Learning it’s not mine
Counting today, there are ten more days in 2020.
But that’s because that many of us have imposed a calendar on a world that marks time with or without us.
January first is as artificial a marker as is the Rose Bowl.
Growing up, the new year’s tradition was to watch the Tournament of Roses parade in the morning with my mother and the Rose Bowl game with my father in the afternoon.
Those were the days of Woody and Bo where Ohio State or Michigan seemed to always represent the Big 10 in Pasadena against USC, Stanford, UCLA, Washington - whoever won the Pac 8.
But the Pac 8 isn’t the Pac 8 anymore, the Big 10 has way more than ten teams, this year there is no parade, and the game will be played in Texas between Alabama and Notre Dame - neither of which is from the Pac 10 or the Big 10.
These things that we create - a game, a stadium, a calendar - these are things we create that the earth we live on cares nothing about.
We are built to view things from our perspective.
It took centuries to accept that we weren’t in the center of the universe.
And yet we talk about the confluence of Jupiter and Saturn because they are so close to each other in the night sky.
They are so close, that when we look up and spot them, we can reach out and hold them both in a single hand.
And yet they are nearly half a billion miles apart from each other.
Where by “nearly” I mean they are 456 million miles apart which is 44 million miles away from half a billion.
Half a billion miles apart and yet we consider this a confluence.
We remain in the center of our universe.
Little things happen around us that let us know, “it’s ok.”
We notice the days getting longer and we feel hope.
It gives us hope this time of year.
It tells us, it’s ok.
We may not even notice. But something feels different.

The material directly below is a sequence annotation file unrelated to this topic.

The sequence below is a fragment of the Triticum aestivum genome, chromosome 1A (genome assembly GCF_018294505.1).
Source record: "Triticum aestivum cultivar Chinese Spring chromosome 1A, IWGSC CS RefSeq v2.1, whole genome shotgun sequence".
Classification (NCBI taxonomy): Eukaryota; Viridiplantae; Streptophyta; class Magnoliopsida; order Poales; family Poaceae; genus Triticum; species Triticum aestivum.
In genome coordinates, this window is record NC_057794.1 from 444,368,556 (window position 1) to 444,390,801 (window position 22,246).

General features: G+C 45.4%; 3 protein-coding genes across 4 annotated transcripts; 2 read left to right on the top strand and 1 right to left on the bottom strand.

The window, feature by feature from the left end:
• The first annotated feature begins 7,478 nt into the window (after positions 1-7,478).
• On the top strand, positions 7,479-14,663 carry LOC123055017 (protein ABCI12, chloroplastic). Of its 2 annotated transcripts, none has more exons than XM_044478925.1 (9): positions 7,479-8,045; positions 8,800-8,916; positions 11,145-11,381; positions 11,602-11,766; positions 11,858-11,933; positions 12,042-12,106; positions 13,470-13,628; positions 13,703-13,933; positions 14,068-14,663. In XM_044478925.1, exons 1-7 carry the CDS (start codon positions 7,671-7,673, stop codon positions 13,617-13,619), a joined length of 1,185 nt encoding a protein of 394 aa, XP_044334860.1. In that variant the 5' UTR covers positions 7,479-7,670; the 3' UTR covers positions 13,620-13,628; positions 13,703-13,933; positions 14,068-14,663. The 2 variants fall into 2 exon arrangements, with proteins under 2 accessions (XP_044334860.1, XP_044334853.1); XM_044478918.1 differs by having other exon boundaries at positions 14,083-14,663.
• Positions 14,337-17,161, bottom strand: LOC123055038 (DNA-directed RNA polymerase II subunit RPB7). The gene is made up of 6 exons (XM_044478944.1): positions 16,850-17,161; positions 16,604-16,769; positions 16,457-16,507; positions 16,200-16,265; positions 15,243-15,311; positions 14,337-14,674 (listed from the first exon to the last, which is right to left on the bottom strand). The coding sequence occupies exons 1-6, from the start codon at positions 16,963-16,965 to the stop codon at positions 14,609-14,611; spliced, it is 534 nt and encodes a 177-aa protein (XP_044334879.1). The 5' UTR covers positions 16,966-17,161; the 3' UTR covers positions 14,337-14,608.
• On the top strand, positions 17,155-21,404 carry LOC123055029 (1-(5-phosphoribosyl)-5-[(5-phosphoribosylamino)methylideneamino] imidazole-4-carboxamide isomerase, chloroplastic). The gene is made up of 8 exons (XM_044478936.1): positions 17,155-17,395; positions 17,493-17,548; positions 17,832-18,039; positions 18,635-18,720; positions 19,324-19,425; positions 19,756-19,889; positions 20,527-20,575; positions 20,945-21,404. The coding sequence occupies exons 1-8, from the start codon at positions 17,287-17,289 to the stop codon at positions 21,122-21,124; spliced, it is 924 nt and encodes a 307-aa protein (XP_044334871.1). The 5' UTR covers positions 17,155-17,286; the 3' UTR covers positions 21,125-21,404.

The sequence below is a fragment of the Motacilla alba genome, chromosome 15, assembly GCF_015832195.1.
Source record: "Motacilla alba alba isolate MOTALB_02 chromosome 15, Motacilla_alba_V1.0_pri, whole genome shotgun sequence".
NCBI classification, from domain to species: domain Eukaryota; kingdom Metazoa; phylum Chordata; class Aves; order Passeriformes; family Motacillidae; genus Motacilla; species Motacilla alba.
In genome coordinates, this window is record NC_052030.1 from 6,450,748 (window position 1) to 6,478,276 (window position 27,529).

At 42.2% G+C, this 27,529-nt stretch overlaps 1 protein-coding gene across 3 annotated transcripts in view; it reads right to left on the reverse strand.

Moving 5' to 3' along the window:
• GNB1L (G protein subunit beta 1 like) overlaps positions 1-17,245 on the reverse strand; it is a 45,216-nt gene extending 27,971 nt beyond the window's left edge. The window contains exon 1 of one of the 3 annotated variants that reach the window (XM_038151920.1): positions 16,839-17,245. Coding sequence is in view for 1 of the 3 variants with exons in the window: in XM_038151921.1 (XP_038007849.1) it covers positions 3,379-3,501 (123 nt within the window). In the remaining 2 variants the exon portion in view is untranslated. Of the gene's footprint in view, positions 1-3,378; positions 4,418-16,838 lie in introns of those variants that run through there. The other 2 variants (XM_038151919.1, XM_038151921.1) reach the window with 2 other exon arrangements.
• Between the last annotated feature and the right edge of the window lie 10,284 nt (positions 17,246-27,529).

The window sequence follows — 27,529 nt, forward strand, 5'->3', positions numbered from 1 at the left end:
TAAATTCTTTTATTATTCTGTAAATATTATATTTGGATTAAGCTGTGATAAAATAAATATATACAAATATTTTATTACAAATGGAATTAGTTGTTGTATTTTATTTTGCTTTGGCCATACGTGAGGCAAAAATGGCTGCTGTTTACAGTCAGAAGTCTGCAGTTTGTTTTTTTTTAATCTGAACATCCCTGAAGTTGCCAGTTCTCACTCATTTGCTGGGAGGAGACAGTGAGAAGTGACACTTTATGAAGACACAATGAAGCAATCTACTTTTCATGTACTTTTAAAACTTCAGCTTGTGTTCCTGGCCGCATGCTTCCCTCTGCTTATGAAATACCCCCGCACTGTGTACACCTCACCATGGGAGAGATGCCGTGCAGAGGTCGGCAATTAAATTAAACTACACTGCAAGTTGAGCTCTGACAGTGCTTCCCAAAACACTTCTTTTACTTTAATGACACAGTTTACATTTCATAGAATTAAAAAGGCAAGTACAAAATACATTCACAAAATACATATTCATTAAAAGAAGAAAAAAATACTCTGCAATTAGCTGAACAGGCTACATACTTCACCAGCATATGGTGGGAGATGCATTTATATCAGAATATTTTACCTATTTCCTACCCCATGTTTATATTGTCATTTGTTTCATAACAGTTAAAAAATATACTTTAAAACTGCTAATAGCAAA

Something says, it’s ok.
It doesn’t matter whether we notice or not.
We’re not really involved in any way.
Without any help from us, minutes of daylight are added each day.
At least here in the northern hemisphere.
I do try to notice when I do it, but it’s so hard not to put myself in the center of the universe.
It’s the seat I have to this show.
It’s like having a nice vantage point along the parade route and waking up on the first to realize the parade’s been cancelled this year.
Or like having connections in Pasadena that get you into the Rose Bowl each year for the game - but this year the game has moved and the stands are empty.
We need to see the world from others’ perspectives or we will miss the show when the game leaves town.
This time of year is about giving. Giving to others to fulfill their needs not ours.
To delight them whether we are there to see it or not.
I hope that after four bleak years of leaders all over the world teaching people to shout “mine”, we can return to a world where we smile and let the other person go first, nod, and think “ours”.
When you look up in the night sky looking to see Jupiter and Saturn, or glance at the earth’s moon on any other night, you can feel the wonder of how small and insignificant we are.
We couldn’t possibly be the center.
At the same time you feel an extraordinary connection to everyone else.
At first you think of others looking at the same moon.
And then you think of those inside working, sleeping, watching television.
All become one. Whether they are looking at the same sky or not.
Yeah. I said it. Even though I don’t celebrate it.
Essay from Dim Sum Thinking Newsletter 39. Read the rest of the Newsletter or subscribe